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"Saving the Wounded. Something TSATF Got Right" Topic

22 Posts

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Nick Stern Supporting Member of TMP18 Jan 2017 11:35 a.m. PST

I am reading "The Victoria Crosses That Saved An Empire" about the VC's awarded during the Indian Mutiny. Great read, BTW. Almost half the VC's were awarded for saving the wounded under fire. If you're like me, you most likely think that caring for the wounded in TSATF is a tiresome burden. It has been abandoned for the sake of streamlined playing by other current colonial rules like TMWWBK and Sharpe Practice. Now I am re-examining my thoughts and might try reintroducing it when I play TMWWBK and SP. My hat is off to the great Larry Brom for focusing on that essential trait of colonial warfare. Of course, Brom was a Marine and they never leave their wounded either.

acatcalledelvis18 Jan 2017 11:40 a.m. PST

That's interesting – I don't have the rules – how do they make a player 'save the wounded'? What is the mechanism?

Ed Mohrmann Supporting Member of TMP18 Jan 2017 11:45 a.m. PST

Saving the wounded in TSATF is simple. A figure picks
up the wounded figure and carries it. Of course, the
'carrying' figure can't engage in combat…

lugal hdan18 Jan 2017 11:49 a.m. PST

Also – "Natives" do not have the save their wounded, but wounded natives you walk by might be able to attack you (if I remember correctly – it's been a while).

Winston Smith Supporting Member of TMP18 Jan 2017 12:15 p.m. PST

If you DON'T "save the wounded", the Native player only needs to kill one abandoned British wounded figure, and the British morale goes down. The blood curdling screams are heard all over the tabletop. Genius.

Which also leads to some cynical British gamesmanship. Once one wounded figure is overwhelmed, "Sorry Mate. You're on your own now." The cads!

We don't usually play the ankle biting Native wounded rule. In fact, I don't remember seeing it in the 20th anniversary rules. That doesn't mean it's not there though.
When I'm doing my AWI variant of TSATF, I do a scenario decision on whether wounded should be cared for. When I do King's Mountain, that will be most definitely included. Whigs and Tories hated each other there. Read the aftermath.

Nick Stern Supporting Member of TMP18 Jan 2017 12:55 p.m. PST

We used to call the wounded native rule "Native Landmines"

acatcalledelvis18 Jan 2017 1:19 p.m. PST

Aha – I see – that would be a good little rule to put in my Sharp practice games – French Napoleonic versus Spanish Guerrillas – No Frenchman would like to be caught by them!

SgtGuinness18 Jan 2017 6:32 p.m. PST

Nick, we used the same reference on the other side of the continent!

We use the rule where the imperial player has to take care of thier wounded either by bringing them with you or establishing an aid station or marshaling point.

We've gotten away from the native land mine rule for large games but still use it for small Sudan skirmishes as it was that campaign that I'd actually read accounts of it happening.


andysyk19 Jan 2017 4:30 a.m. PST

Just been reading alot of Zulu warstuff. The Native landmine seems to have been quite common.

altfritz19 Jan 2017 3:59 p.m. PST

The problem is that it is really easy to cause a wound so in short order 1/2 the unit is wounded and the other 1/2 occupied carrying them. And then there is the Zulu landmine rule. And the practice of allowing all the officers to leave their units to man the gun after the gunners are all killed.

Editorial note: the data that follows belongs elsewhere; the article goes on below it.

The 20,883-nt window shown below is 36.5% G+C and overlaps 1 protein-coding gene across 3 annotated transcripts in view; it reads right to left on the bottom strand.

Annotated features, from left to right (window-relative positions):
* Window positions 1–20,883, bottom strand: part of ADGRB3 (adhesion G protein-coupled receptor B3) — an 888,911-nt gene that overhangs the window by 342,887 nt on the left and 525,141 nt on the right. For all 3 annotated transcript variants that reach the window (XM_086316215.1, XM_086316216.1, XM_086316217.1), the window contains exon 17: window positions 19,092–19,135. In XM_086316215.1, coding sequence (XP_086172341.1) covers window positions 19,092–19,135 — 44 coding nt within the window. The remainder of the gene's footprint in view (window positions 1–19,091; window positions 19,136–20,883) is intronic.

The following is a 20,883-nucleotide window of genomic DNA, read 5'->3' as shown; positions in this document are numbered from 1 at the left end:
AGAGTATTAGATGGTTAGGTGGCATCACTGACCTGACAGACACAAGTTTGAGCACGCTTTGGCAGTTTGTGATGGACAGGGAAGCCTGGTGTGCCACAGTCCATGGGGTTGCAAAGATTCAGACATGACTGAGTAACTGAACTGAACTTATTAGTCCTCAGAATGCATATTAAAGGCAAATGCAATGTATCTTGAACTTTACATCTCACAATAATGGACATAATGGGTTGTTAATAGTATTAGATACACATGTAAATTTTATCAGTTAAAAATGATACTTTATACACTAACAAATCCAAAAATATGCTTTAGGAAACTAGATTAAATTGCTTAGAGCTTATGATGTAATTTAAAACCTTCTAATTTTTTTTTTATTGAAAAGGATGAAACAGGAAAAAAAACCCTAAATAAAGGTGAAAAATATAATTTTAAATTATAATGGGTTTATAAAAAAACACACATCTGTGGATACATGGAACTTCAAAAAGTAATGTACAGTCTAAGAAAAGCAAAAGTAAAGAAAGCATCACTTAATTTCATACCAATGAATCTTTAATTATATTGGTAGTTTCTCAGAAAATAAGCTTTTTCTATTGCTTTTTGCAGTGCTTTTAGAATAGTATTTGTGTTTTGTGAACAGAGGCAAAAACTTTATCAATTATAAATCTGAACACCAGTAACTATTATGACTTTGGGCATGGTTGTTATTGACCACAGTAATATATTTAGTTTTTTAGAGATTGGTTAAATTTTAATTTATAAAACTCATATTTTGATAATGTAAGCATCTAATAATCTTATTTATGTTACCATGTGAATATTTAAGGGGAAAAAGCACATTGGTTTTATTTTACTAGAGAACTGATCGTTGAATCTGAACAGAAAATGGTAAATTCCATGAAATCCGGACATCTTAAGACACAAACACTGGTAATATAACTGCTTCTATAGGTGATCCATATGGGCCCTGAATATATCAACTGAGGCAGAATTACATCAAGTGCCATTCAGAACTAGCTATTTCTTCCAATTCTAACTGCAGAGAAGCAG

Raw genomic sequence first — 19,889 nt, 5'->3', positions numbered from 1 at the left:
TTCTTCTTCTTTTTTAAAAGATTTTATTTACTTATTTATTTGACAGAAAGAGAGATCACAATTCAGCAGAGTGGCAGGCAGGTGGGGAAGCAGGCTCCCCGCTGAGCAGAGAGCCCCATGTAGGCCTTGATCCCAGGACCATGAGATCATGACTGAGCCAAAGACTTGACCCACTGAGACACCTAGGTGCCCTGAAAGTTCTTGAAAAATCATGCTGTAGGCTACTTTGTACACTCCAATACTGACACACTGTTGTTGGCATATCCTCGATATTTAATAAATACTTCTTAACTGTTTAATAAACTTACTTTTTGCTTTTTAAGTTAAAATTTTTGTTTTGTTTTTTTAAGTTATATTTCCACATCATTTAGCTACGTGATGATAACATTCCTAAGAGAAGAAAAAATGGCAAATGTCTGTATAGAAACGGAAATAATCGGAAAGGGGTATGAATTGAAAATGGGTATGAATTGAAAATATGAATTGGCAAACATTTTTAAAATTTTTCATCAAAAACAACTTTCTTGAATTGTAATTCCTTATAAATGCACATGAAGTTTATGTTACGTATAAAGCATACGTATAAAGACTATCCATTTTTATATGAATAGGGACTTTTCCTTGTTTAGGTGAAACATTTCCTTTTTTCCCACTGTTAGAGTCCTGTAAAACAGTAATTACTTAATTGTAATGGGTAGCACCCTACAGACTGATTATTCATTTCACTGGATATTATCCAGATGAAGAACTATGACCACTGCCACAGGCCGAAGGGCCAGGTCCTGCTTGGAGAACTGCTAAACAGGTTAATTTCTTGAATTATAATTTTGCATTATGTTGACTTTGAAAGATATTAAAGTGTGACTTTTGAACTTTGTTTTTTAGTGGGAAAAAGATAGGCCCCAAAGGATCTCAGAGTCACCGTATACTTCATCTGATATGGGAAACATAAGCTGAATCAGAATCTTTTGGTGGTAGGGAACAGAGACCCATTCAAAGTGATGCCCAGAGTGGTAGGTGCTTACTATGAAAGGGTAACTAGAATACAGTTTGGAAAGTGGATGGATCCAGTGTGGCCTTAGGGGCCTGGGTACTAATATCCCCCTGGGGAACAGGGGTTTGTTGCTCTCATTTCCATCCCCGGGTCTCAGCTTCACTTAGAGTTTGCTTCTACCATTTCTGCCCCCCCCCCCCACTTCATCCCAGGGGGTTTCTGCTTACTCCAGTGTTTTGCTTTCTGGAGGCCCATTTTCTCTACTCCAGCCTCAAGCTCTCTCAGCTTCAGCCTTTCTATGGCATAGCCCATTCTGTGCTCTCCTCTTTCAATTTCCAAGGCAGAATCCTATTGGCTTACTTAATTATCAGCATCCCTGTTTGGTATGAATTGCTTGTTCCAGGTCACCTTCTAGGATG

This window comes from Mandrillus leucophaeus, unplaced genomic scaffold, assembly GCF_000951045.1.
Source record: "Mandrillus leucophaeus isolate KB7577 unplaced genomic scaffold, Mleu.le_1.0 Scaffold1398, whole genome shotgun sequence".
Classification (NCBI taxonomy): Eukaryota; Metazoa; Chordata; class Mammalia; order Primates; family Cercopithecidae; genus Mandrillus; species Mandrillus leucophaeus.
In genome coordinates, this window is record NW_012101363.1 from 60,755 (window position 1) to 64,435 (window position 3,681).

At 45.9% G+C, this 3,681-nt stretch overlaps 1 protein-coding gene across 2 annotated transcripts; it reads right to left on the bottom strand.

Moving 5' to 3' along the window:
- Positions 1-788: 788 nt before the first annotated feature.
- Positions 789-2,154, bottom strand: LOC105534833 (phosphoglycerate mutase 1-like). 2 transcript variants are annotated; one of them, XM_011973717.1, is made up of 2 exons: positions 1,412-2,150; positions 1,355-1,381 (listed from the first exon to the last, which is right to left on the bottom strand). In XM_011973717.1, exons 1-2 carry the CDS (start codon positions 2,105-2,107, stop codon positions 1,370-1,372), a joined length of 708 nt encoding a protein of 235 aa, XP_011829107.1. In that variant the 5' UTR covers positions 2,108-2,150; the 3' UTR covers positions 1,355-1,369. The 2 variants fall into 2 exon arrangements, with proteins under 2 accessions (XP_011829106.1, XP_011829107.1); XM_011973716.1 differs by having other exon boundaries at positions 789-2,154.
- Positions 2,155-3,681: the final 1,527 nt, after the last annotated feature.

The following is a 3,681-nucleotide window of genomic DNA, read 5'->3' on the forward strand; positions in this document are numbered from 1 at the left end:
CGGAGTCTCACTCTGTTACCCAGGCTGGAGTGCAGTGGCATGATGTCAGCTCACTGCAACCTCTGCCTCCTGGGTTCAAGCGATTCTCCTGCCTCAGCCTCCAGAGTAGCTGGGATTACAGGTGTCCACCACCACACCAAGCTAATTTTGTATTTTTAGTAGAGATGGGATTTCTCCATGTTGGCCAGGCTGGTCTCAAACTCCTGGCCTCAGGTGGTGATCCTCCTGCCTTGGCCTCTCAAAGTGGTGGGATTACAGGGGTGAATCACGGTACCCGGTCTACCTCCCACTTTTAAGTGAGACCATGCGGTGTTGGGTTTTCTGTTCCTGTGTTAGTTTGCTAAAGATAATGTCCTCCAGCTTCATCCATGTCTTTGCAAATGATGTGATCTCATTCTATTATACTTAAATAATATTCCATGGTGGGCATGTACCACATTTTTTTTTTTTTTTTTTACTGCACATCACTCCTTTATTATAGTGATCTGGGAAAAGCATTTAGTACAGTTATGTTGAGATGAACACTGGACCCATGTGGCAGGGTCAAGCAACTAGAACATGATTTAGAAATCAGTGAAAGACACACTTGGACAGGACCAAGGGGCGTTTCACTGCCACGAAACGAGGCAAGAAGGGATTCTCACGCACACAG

Nick Pasha01 Feb 2017 8:19 p.m. PST

Figures carrying wounded cannot shoot, but they can melee. If you abandon your wounded and they are captured morale decreases by one number. With British morale high, it is not a major problem. I carry my wounded but there is a point where I can safely leave them behind me and move on. In a village you can leave your wounded in a building and shoot and fight. In a recent game with the Sarge the wounded piled up so we established a defensive position, left the wounded and began to advance again. They were safe.

Personal logo piper909 Supporting Member of TMP Inactive Member13 Mar 2017 9:59 p.m. PST

I don't play with the "Native wounded springs back to life and attacks you" rule and I've come up with a house rule in place of the regular rules about Imperial morale effects for losing wounded. As noted above, the penalty occurs instantly and after that the Imperial player never bothers about wounded again, typically. So what I use is a graduated system where each turn the Imperial player loses wounded to savage foes his required critical morale score degrades by a point (max. 6 points off), which you can easily track with a die, and this cumulative effect keeps the Imperial player more honest. He can afford to lose a couple of men, but if it goes on and on, his troops become shakier and shakier, potentially.

SgtGuinness15 Mar 2017 6:12 a.m. PST

Piper909, I love the rule you've created. I shall use it myself as well. Thank you!!! I owe you a beer for that.

Queen Catherine Inactive Member23 Mar 2017 6:24 p.m. PST

Nice thinking, Piper.

The Skirmish rules we're working on for NW Frontier have loss of wounded / killed bodies as affecting victory points, especially for the Brits. There are plenty of accounts of savage treatment of those taken prisoner, even wounded, and it should shape the decisions of every operation, big or small.

One problem with this is the high body counts in so many wargame rules. Even a vicious series of encounters in the Mahwand [sp?] valley during the Malakand expedition only had about 17% casualties – most wargame rules clock in 50% or more figs as casualties!

For our rules, casualty results are much more realistic as we don't use figures as fatigue / morale markers – which is fitting in an skirmish game, more common at a higher level game. So every casualty really is one!